A Living Example of Community Service, Laura Kristek Nurtures a Martial Arts Community at Kilmer Elementary

Every child is listening. Every face is turned toward the teacher. I have never seen a class more clearly excited about doing Taekwon-Do. Their instructor, Laura Kristek, is a nationally certified Special Education instructor at Joyce Kilmer Elementary School in Chicago. After a full day of teaching, when the last buzzer sounds, she races to the gym to set up and change, becoming a Taekwon-Do instructor.

At the heart of Taekwon-do, is the junior-senior relationship. Just as we are nurtured by our instructor and senior students, we help and guide our juniors. Even now as I talk to her, the senior belts are leading their juniors in warm-ups.

“Charyot (attention), Kyong Ye (bow)” The children all face the flags and bow in to begin class. Asked why she likes Taekwon-Do, she talks about her personal relationship with it. “I know when I’ve been neglecting Taekwon-Do. I know when I’ve been giving it time. See, rewards take work.” She doesn’t talk about herself very much before segueing back to the children. “I like to give the kids opportunities they wouldn’t have had otherwise.”

She really enjoys teaching at Kilmer because of the amazing administration, staff, and fellow teachers, but she admits it’s not always easy. “We’re challenged with needing to be flexible. It’s all very dynamic.”

Ms. Kristek’s love of teaching and Taekwon-do is reflected in her students. They literally can’t wait to do Taekwon-do. It’s easy to believe that studying this martial art helps these kids. I was more surprised though when she said “These kids are so well behaved. I am told there are some who have significant discipline problems outside of this class, but they’re so responsive here, I didn’t know.”

She returns to the idea of having a personal relationship with Taekwon-Do. “When I don’t do it, I miss it, like I would miss a person.”

I observe one girl’s spirit as she punches a bag, I don’t doubt these kids would miss it, too.”

As class comes to a close, the children face the flags again to bow and then face Ms. Kristek herself.

“Charyot, Kyong Ye”

Rachel Jacobs is a freelance writer, mother and First Degree Black Belt in Taekwon-do.

The Health Benefits of Taekwon-do by Tessa Fischer, M.D.

Taekwon-do as practiced at Connelly’s Academy is an ancient art that brings health benefits to the body, mind and spirit of the contemporary practitioner. I have been studying for 24 years and, at age 66, I hope to continue for at least 10 years or more, to be limited only by serious injury or illness.

Although a very vigorous form of aerobic exercise, from the beginning, students are taught and encouraged to keep themselves and their fellow students safe. On the physical level, this means techniques that avoid injury, including non-contact sparring and proper form. If proper form and timing are attended to, students are unlikely to suffer joint injuries, fractures or serious contusions. As a female student, I really appreciate this attention to safety.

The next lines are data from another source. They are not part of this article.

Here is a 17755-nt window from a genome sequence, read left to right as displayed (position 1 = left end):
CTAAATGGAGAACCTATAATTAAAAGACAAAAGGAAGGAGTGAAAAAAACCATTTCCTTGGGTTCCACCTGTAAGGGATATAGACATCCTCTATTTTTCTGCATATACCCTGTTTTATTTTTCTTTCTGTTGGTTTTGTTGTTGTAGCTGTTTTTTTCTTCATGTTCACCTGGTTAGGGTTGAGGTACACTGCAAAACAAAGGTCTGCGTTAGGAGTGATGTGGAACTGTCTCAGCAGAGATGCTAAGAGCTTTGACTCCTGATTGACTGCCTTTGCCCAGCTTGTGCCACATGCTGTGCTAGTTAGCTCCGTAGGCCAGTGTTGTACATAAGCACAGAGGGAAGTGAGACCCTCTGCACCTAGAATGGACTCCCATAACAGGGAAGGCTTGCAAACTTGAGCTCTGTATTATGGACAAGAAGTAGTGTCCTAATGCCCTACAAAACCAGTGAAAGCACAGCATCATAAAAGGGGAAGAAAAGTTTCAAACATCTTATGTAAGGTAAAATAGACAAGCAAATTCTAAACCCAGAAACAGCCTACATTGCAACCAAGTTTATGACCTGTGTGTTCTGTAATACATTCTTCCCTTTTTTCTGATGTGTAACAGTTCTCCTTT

The vigor of repeated and careful techniques also builds strength and stamina. Part of every technique involves attention to breathing, another factor that contributes to health. Working in groups and with partners also encourages us to persevere in our practice. There is another component known as reaction force, which helps to balance and strengthen technique by a principle of equal and opposite movement.

From a mental health point of view, Taekwon-do practice which embodies the tenets of courtesy, integrity, perseverance, self-control and the indomitable spirit, encourages focus, concentration and attention. The tenets carry into everyday life in ways that I have found extremely useful in many areas and with many challenges.

Kicking, punching, blocking, and vocalizing to focus power are also great stress relievers.

Leadership is encouraged among all students, and is defined not by age or gender, but by experience with the practice. Accordingly, many of our “seniors” are young people. The community around the academy is extremely supportive and kind. For me, part of the attraction is seeing students progress for years, become friends with one another, mature and go on to achieve their goals in education, arts, music, martial arts and careers.

Finally, spiritual strength can be nurtured and enhanced by the practice. Without any particular religious connection, the process of attempting, progressing and then demonstrating proficiency is spiritually elating, if not enlightening. Ask any student who has accomplished a board break or mastered his/her high pattern.

There is also a brief meditation and breathing session at the end of each class. Students are encouraged to center themselves throughout the class, particularly as basic techniques are practiced.

Class, like other spirit-soothing places, is an opportunity to leave our outside lives behind for a brief time.

To sum this up, I would strongly encourage anyone who has an interest to try a class. Join your friends or family members or try it alone. You will always be welcome.